BHUBANESWAR: Odisha is set to pilot the ambitious ‘One Health’ programme that aims to tackle zoonotic diseases like anthrax, scrub typhus, rabies and swine flu that spread from animals to humans. It is one of the four states where the WHO programme will be launched. Odisha has been selected for the rising burden of such diseases in the state. There has been a significant rise in anthrax and scrub typhus cases in recent times.
As per a study by the Regional Medical Research Centre (RMRC), 14 districts in the state have experienced outbreaks of human anthrax with 1,208 cases and 436 deaths in the last 15 years. Among the affected districts, Koraput has more than 300 human anthrax cases including 10 deaths over the past six years. Similarly, scrub typhus has assumed alarming proportion as eight persons have reportedly died and over 2,800 tested positive so far this year.
As part of the new programme, a framework will be prepared with the state-level resource allocation and policy ecosystem on early prediction, detection, and diagnosis of zoonotic diseases through increased quality, availability, and utility of data evidence. One Health is an integrated and unifying approach that aims to sustainably balance and optimise the health of people, animals and ecosystems. The Health and Family Welfare Department has already initiated the process to launch the programme in the state.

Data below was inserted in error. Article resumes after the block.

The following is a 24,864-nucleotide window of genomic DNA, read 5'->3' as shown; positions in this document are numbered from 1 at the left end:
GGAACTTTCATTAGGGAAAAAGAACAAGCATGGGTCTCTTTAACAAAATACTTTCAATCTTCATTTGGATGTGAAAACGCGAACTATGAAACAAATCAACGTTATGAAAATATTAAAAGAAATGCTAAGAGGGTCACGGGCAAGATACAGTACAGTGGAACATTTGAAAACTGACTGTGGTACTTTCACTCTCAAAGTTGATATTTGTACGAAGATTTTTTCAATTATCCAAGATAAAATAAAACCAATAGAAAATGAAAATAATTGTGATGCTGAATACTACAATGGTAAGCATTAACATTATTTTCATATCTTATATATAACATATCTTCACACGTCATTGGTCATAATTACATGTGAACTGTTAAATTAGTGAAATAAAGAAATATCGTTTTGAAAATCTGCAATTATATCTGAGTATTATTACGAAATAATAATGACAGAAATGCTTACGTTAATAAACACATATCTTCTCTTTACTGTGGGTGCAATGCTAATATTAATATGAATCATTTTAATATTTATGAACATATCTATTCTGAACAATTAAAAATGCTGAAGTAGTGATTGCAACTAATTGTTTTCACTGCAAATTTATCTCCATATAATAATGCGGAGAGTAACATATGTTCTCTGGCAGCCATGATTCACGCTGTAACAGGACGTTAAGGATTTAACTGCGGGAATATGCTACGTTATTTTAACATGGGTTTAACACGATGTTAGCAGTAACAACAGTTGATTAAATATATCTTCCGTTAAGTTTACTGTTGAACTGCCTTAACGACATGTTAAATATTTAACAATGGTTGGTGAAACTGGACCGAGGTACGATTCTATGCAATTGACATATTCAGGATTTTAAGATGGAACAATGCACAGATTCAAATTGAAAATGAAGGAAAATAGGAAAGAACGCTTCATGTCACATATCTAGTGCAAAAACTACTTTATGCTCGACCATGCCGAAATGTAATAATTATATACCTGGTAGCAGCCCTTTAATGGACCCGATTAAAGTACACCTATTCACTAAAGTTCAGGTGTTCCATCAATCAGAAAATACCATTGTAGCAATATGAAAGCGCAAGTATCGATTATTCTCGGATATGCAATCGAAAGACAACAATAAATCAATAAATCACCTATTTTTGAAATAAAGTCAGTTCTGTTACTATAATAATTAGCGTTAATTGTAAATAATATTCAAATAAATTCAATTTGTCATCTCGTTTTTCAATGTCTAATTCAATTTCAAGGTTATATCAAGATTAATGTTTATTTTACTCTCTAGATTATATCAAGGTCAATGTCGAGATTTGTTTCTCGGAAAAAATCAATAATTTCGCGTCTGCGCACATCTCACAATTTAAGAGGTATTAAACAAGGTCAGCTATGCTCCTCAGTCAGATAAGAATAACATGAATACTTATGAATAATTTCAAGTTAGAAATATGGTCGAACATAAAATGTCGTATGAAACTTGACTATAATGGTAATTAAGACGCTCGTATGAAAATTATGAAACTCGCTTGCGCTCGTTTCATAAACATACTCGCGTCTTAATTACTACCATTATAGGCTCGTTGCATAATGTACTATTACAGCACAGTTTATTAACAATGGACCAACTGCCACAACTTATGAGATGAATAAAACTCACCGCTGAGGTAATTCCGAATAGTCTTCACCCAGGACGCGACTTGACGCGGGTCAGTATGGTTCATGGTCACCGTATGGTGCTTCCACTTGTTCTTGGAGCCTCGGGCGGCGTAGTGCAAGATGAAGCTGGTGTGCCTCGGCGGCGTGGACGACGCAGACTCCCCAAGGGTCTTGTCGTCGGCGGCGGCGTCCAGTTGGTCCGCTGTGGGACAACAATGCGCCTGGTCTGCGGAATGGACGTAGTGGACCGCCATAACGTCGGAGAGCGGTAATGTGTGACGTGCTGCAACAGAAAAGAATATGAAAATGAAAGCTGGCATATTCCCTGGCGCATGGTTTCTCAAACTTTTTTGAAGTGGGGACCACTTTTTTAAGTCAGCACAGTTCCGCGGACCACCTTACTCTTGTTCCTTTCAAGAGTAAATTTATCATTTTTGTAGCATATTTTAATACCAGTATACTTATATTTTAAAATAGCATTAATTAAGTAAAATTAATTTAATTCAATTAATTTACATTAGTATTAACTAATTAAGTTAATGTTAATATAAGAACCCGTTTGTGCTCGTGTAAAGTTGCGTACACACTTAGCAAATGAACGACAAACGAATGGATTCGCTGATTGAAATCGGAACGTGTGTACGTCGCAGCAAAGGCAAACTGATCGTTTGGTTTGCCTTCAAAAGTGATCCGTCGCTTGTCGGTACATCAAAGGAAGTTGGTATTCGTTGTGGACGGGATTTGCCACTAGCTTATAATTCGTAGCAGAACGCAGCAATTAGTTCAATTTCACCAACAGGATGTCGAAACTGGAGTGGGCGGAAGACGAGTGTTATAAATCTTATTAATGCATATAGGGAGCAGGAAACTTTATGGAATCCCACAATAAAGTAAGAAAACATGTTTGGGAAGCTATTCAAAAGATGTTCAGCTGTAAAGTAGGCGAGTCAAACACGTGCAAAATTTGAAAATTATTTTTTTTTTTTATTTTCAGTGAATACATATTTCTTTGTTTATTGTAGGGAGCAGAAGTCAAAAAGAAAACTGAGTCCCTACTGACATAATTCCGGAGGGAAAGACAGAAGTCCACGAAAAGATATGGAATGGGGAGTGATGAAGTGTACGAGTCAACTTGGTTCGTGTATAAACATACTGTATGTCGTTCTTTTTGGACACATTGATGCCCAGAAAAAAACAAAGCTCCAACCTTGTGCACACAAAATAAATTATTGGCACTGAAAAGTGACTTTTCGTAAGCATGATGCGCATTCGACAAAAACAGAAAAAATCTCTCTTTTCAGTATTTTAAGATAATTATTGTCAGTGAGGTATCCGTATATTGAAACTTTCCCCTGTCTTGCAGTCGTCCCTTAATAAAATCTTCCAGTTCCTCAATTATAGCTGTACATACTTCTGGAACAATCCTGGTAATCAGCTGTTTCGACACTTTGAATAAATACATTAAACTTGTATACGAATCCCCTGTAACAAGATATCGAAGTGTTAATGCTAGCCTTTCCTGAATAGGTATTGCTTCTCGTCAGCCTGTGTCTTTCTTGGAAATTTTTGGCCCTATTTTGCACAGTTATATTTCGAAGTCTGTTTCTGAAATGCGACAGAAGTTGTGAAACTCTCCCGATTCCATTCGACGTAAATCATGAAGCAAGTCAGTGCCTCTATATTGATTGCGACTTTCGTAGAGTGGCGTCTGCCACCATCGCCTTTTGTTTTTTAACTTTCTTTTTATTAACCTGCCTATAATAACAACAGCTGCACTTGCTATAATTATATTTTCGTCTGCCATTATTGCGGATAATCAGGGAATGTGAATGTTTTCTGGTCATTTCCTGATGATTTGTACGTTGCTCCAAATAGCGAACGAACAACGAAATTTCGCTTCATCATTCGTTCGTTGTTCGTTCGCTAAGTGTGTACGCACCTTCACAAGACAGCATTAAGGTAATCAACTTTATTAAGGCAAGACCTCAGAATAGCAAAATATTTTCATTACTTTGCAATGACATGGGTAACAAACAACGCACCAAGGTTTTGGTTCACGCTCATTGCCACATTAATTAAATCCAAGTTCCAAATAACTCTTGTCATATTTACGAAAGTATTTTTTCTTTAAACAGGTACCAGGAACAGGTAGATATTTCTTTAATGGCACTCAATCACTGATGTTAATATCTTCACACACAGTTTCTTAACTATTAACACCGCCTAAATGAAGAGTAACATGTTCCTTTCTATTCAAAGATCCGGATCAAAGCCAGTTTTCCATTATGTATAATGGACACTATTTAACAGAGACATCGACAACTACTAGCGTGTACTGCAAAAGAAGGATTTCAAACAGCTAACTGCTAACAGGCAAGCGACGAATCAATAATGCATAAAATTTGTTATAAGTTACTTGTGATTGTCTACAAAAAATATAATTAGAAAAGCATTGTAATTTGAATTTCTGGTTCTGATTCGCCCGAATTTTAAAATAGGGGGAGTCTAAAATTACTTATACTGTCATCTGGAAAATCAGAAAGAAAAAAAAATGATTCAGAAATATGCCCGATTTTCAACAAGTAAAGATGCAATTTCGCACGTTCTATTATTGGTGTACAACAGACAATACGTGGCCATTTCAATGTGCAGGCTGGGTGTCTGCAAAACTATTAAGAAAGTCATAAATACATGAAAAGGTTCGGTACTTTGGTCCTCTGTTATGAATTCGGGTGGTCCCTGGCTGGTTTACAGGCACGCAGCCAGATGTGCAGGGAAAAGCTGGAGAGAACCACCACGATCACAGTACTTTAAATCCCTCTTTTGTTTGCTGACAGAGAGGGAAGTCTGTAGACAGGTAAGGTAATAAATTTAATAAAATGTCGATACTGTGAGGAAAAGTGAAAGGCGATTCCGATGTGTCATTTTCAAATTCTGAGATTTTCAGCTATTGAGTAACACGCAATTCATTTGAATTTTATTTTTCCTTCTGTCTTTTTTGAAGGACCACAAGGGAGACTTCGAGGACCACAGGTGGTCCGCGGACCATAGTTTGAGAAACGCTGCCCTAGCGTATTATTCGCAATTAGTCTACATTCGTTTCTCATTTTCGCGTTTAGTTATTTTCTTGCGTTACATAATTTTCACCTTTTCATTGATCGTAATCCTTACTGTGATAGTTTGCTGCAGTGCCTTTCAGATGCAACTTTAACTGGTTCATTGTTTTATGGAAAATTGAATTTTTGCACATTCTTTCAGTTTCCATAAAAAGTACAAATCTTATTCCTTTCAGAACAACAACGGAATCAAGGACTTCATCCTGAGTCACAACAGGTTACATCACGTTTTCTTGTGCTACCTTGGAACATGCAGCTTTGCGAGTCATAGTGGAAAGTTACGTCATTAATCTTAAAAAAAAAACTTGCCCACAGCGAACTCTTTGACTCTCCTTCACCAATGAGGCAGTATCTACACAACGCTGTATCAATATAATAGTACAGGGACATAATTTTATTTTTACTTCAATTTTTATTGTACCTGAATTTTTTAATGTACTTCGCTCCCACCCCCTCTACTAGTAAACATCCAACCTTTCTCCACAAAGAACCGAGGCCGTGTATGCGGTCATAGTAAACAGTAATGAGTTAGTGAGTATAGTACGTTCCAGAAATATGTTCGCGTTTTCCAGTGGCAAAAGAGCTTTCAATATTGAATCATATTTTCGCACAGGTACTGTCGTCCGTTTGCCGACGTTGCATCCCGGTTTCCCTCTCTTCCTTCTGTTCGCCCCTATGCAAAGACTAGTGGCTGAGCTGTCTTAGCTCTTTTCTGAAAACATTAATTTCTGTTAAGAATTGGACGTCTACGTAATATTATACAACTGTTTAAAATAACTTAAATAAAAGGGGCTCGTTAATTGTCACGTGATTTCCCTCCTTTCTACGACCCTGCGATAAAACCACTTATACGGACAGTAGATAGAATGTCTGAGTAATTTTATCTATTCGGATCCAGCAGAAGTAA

Director of Public Health Dr Niranjan Mishra said that given the emergence of zoonotic diseases, health matters are now interrelated with each other and it is difficult to treat human, animal or wildlife health in isolation.
“Health, food, water and environment have sector-specific concerns. The collaboration across sectors and disciplines can only contribute to protect health, address health challenges like infectious diseases, antimicrobial resistance and food safety besides promoting good health and maintaining ecosystems,” he said.
Under the programme, public health laboratories will be integrated with a focus on strengthening communication and lab testing capacities around zoonotic diseases, developing a communication strategy across sectors with an emphasis on livestock and animal health-related issues. Mapping of district-wise data to ascertain the vulnerability will also be conducted.
As the emerging diseases, Dr Mishra said, cannot be managed by the Health department only, as proposed by WHO other wings like veterinary, agriculture and wildlife will be involved in the management of the zoonotic diseases. A stakeholders meeting will soon be convened to prepare a district-level action plan, he said.